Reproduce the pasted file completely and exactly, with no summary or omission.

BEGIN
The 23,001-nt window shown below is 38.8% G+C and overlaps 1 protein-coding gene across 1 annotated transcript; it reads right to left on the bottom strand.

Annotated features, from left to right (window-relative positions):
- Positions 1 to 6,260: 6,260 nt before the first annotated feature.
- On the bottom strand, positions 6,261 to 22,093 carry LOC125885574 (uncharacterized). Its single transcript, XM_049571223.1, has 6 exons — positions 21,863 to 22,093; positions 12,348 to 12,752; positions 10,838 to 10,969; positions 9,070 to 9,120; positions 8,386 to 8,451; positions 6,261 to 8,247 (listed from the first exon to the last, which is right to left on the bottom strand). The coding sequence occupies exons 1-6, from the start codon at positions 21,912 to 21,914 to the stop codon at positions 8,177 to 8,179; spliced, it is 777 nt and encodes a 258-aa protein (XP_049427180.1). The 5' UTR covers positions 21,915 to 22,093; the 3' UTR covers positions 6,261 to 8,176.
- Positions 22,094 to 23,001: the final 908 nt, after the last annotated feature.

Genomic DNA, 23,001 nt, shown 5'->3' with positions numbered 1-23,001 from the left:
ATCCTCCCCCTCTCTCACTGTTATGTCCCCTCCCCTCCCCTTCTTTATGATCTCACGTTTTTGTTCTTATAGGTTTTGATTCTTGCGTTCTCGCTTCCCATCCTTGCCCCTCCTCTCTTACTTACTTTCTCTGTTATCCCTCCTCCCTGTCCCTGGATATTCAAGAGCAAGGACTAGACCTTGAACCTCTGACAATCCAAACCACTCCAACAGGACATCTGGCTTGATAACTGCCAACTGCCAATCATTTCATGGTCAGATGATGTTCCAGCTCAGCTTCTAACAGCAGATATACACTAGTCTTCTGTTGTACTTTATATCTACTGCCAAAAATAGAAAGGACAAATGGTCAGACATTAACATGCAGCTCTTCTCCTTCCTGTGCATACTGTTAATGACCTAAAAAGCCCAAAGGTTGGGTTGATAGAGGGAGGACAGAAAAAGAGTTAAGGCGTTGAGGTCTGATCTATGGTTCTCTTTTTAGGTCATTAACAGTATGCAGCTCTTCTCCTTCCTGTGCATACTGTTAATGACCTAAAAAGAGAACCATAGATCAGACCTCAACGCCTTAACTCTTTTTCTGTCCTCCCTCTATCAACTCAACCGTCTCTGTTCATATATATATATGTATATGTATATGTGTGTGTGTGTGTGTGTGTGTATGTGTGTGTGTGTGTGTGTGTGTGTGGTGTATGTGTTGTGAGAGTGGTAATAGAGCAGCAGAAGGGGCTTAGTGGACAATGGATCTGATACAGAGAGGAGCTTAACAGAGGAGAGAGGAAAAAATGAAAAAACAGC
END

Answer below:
The 23,001-nt window shown below is 38.8% G+C and overlaps 1 protein-coding gene across 1 annotated transcript; it reads right to left on the bottom strand.

Annotated features, from left to right (window-relative positions):
- Positions 1 to 6,260: 6,260 nt before the first annotated feature.
- On the bottom strand, positions 6,261 to 22,093 carry LOC125885574 (uncharacterized). Its single transcript, XM_049571223.1, has 6 exons — positions 21,863 to 22,093; positions 12,348 to 12,752; positions 10,838 to 10,969; positions 9,070 to 9,120; positions 8,386 to 8,451; positions 6,261 to 8,247 (listed from the first exon to the last, which is right to left on the bottom strand). The coding sequence occupies exons 1-6, from the start codon at positions 21,912 to 21,914 to the stop codon at positions 8,177 to 8,179; spliced, it is 777 nt and encodes a 258-aa protein (XP_049427180.1). The 5' UTR covers positions 21,915 to 22,093; the 3' UTR covers positions 6,261 to 8,176.
- Positions 22,094 to 23,001: the final 908 nt, after the last annotated feature.

Genomic DNA, 23,001 nt, shown 5'->3' with positions numbered 1-23,001 from the left:
ATCCTCCCCCTCTCTCACTGTTATGTCCCCTCCCCTCCCCTTCTTTATGATCTCACGTTTTTGTTCTTATAGGTTTTGATTCTTGCGTTCTCGCTTCCCATCCTTGCCCCTCCTCTCTTACTTACTTTCTCTGTTATCCCTCCTCCCTGTCCCTGGATATTCAAGAGCAAGGACTAGACCTTGAACCTCTGACAATCCAAACCACTCCAACAGGACATCTGGCTTGATAACTGCCAACTGCCAATCATTTCATGGTCAGATGATGTTCCAGCTCAGCTTCTAACAGCAGATATACACTAGTCTTCTGTTGTACTTTATATCTACTGCCAAAAATAGAAAGGACAAATGGTCAGACATTAACATGCAGCTCTTCTCCTTCCTGTGCATACTGTTAATGACCTAAAAAGCCCAAAGGTTGGGTTGATAGAGGGAGGACAGAAAAAGAGTTAAGGCGTTGAGGTCTGATCTATGGTTCTCTTTTTAGGTCATTAACAGTATGCAGCTCTTCTCCTTCCTGTGCATACTGTTAATGACCTAAAAAGAGAACCATAGATCAGACCTCAACGCCTTAACTCTTTTTCTGTCCTCCCTCTATCAACTCAACCGTCTCTGTTCATATATATATATGTATATGTATATGTGTGTGTGTGTGTGTGTGTGTATGTGTGTGTGTGTGTGTGTGTGTGTGGTGTATGTGTTGTGAGAGTGGTAATAGAGCAGCAGAAGGGGCTTAGTGGACAATGGATCTGATACAGAGAGGAGCTTAACAGAGGAGAGAGGAAAAAATGAAAAAACAGC